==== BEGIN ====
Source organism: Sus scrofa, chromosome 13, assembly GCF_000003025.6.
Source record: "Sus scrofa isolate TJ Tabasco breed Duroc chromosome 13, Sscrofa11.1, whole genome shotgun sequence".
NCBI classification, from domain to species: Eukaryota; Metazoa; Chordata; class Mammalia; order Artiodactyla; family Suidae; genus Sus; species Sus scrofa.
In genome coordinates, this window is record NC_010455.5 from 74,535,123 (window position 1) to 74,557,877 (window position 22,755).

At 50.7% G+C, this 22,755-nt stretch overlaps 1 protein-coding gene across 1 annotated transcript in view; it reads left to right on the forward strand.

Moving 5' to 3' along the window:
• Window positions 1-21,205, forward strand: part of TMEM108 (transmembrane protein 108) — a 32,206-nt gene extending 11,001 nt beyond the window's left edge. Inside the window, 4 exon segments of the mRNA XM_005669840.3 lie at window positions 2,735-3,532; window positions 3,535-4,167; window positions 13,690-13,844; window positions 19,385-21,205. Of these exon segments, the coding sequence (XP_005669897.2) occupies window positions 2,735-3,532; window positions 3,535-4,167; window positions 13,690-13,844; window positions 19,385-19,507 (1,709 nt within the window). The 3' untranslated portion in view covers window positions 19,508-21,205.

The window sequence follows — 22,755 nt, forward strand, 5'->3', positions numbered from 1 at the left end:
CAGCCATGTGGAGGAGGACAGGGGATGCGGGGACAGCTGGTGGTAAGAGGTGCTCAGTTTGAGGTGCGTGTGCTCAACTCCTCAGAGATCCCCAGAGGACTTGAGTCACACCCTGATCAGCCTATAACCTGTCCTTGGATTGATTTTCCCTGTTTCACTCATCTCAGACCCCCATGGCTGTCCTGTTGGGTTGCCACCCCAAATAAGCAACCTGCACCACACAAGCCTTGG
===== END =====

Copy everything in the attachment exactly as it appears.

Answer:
Source organism: Sus scrofa, chromosome 13, assembly GCF_000003025.6.
Source record: "Sus scrofa isolate TJ Tabasco breed Duroc chromosome 13, Sscrofa11.1, whole genome shotgun sequence".
NCBI classification, from domain to species: Eukaryota; Metazoa; Chordata; class Mammalia; order Artiodactyla; family Suidae; genus Sus; species Sus scrofa.
In genome coordinates, this window is record NC_010455.5 from 74,535,123 (window position 1) to 74,557,877 (window position 22,755).

At 50.7% G+C, this 22,755-nt stretch overlaps 1 protein-coding gene across 1 annotated transcript in view; it reads left to right on the forward strand.

Moving 5' to 3' along the window:
• Window positions 1-21,205, forward strand: part of TMEM108 (transmembrane protein 108) — a 32,206-nt gene extending 11,001 nt beyond the window's left edge. Inside the window, 4 exon segments of the mRNA XM_005669840.3 lie at window positions 2,735-3,532; window positions 3,535-4,167; window positions 13,690-13,844; window positions 19,385-21,205. Of these exon segments, the coding sequence (XP_005669897.2) occupies window positions 2,735-3,532; window positions 3,535-4,167; window positions 13,690-13,844; window positions 19,385-19,507 (1,709 nt within the window). The 3' untranslated portion in view covers window positions 19,508-21,205.

The window sequence follows — 22,755 nt, forward strand, 5'->3', positions numbered from 1 at the left end:
CAGCCATGTGGAGGAGGACAGGGGATGCGGGGACAGCTGGTGGTAAGAGGTGCTCAGTTTGAGGTGCGTGTGCTCAACTCCTCAGAGATCCCCAGAGGACTTGAGTCACACCCTGATCAGCCTATAACCTGTCCTTGGATTGATTTTCCCTGTTTCACTCATCTCAGACCCCCATGGCTGTCCTGTTGGGTTGCCACCCCAAATAAGCAACCTGCACCACACAAGCCTTGG